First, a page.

At first I was just writing short stories as a way to bet my creative energy out but also to deal with some feeling about my sexuality and my childhood abuse. BDSM isn’t abuse, but there are abusers hiding in that world and a lot of what turns on kinky folks, isn’t nice romantic consensual things. I didn’t think I could do more than just read them myself until my husband and therapist said I should look into submitting them somewhere. When Circlet Press had an anthology, I decided to try but instead of the things I was writing, I challenged myself to do something new which apparently worked.

But I wasn’t writing a book. Cecilia Tan, from Circlet, asked if I had any more short stories and when I said I did, she suggested I contact Richard Kasak Books. I lived in NYC at the time and after I sent him a few stories, he invited me to his office. We talked and I signed contracts for my first two books right then. Neither of those are in print but you can find the books and one other book republished by a small press in a book called Mistress Loves Me, This I Know.



Fiona: Do you have a specific writing style?

I probably do but I don’t think I’m good at defining it. I use the genre, the voice, and the tense that makes the best sense for the story I want to tell. I don’t like being flowery or overly descriptive because I want each reader to connect to the characters and situations. I also don’t pull my punches when I describe violence or sex but I do not simply include such scenes for the sake of doing so. If I’m taking the time to write it and your time to read it, it is important to what is happening to the story and the characters.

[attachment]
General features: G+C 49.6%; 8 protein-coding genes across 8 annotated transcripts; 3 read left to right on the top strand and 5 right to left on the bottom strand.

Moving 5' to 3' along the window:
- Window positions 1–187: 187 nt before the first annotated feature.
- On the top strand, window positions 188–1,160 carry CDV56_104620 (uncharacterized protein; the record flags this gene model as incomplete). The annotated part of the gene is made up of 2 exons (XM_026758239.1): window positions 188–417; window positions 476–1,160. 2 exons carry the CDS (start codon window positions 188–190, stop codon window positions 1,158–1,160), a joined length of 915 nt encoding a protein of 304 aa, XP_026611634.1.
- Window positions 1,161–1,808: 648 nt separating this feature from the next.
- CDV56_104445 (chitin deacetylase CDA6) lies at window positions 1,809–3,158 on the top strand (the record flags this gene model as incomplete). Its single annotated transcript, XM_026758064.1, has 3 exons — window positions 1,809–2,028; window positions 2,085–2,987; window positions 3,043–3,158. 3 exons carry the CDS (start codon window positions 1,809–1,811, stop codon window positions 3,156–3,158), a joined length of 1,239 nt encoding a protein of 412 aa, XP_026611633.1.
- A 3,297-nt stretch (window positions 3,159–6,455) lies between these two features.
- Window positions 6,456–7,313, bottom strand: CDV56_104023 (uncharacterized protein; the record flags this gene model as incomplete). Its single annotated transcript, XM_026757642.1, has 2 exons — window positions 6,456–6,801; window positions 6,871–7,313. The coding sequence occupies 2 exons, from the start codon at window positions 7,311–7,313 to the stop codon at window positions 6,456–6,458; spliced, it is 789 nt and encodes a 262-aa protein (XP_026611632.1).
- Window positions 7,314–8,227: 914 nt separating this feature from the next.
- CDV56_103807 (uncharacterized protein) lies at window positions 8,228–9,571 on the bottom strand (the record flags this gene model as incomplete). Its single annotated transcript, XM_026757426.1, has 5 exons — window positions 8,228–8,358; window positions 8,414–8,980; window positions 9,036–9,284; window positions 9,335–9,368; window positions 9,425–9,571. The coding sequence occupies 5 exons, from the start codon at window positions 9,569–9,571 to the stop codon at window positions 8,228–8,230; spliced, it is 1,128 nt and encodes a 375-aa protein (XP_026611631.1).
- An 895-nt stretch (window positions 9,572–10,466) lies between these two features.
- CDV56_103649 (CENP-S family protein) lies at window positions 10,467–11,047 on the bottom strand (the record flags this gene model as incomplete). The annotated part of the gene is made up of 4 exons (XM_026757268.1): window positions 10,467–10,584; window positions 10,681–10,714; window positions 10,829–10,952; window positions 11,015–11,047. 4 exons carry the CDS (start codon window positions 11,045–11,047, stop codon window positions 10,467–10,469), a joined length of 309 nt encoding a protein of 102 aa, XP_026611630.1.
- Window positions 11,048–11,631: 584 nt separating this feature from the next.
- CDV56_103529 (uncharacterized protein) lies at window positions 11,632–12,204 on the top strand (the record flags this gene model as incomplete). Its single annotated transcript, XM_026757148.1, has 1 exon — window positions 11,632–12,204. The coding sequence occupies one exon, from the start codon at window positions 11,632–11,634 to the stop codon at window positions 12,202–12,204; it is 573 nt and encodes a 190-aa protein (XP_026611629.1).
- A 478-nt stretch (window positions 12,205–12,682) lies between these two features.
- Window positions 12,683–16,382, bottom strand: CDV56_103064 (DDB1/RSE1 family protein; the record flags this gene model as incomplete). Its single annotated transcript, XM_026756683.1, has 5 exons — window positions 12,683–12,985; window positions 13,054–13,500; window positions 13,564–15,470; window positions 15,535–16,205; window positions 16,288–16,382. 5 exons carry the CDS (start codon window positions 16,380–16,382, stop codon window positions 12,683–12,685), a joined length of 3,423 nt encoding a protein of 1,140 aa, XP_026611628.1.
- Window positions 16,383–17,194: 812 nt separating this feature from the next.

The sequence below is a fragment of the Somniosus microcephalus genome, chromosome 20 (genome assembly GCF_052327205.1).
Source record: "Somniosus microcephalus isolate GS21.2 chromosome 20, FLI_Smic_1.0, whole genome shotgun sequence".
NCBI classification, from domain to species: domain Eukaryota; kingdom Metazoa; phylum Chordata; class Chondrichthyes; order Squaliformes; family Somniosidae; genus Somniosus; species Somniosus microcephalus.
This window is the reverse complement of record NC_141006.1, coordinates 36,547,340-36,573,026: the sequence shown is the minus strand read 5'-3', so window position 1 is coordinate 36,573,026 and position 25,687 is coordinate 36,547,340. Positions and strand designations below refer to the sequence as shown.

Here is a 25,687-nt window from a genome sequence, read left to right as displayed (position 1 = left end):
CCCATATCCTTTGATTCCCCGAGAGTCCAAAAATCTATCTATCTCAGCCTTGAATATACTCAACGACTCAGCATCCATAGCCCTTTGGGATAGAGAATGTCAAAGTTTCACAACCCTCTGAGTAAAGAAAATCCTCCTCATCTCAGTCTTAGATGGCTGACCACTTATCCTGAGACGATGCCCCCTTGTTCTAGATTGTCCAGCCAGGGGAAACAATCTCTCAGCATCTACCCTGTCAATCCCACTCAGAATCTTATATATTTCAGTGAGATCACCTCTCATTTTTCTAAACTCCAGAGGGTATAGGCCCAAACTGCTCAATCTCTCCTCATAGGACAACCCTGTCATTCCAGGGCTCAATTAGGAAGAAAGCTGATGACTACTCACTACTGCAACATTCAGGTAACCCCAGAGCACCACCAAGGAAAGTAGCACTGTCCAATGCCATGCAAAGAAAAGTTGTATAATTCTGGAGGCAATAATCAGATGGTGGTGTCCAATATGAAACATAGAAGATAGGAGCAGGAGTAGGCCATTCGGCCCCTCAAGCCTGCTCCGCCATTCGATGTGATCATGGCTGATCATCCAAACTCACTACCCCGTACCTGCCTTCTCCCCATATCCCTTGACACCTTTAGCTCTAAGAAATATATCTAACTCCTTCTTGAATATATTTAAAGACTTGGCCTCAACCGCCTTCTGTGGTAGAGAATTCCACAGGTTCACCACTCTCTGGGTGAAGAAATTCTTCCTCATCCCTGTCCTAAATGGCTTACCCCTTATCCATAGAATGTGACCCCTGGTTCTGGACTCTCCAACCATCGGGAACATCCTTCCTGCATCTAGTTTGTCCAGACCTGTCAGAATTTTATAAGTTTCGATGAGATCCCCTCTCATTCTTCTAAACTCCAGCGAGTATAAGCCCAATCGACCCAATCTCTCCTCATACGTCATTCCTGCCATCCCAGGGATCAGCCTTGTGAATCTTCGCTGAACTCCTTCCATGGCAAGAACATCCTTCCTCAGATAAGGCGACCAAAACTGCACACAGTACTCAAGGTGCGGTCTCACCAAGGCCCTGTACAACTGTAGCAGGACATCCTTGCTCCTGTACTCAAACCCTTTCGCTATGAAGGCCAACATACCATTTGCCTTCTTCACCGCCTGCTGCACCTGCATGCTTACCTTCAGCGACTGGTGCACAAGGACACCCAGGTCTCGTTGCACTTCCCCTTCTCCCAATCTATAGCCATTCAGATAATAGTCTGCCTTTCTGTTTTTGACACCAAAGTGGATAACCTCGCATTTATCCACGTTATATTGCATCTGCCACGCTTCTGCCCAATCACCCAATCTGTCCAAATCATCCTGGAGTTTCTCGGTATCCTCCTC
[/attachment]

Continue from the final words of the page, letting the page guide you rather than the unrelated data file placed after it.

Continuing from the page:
Fiona: How did you come up with the title?

Beyond the Softness of His Fur reflects the central question in the book: What does it mean to be human? I also thought it made it fairly clear that this was a book with a non-human creature of the furry type.

Fiona: Is there a message in your novel that you want readers to grasp?

Probably not a single message but several messages in the trilogy.

First, that playing “god” will have consequences for not just the creatures we make but for our entire world. That doesn’t mean that we shouldn’t do it but that we really need to think about it and prepare for those anything that might happen.

Second, that what turns you on in fantasy may not turn you on in reality.

Third, nothing worth having is easy.

Finally, sometimes heroes are not fighting the grand global fight but the smaller ones that help their family, help themselves. Those are still worthy fights to have.

Fiona: How much of the book is realistic?

It is science fiction so it isn’t realistic as in in the middle of the 22nd century we’ll see these things have happened. But based on my research into various trends and predictions, these things are possibilities. The emotions, the relationships, I try to make those 100% realistic. My heroes are not perfect, Emily had flaws, Wynn has flaws, but I hope that readers will think “I could see myself in that situation” or “I hope I could do as well as that if I were in that situation.”

Fiona: Are experiences based on someone you know, or events in your own life?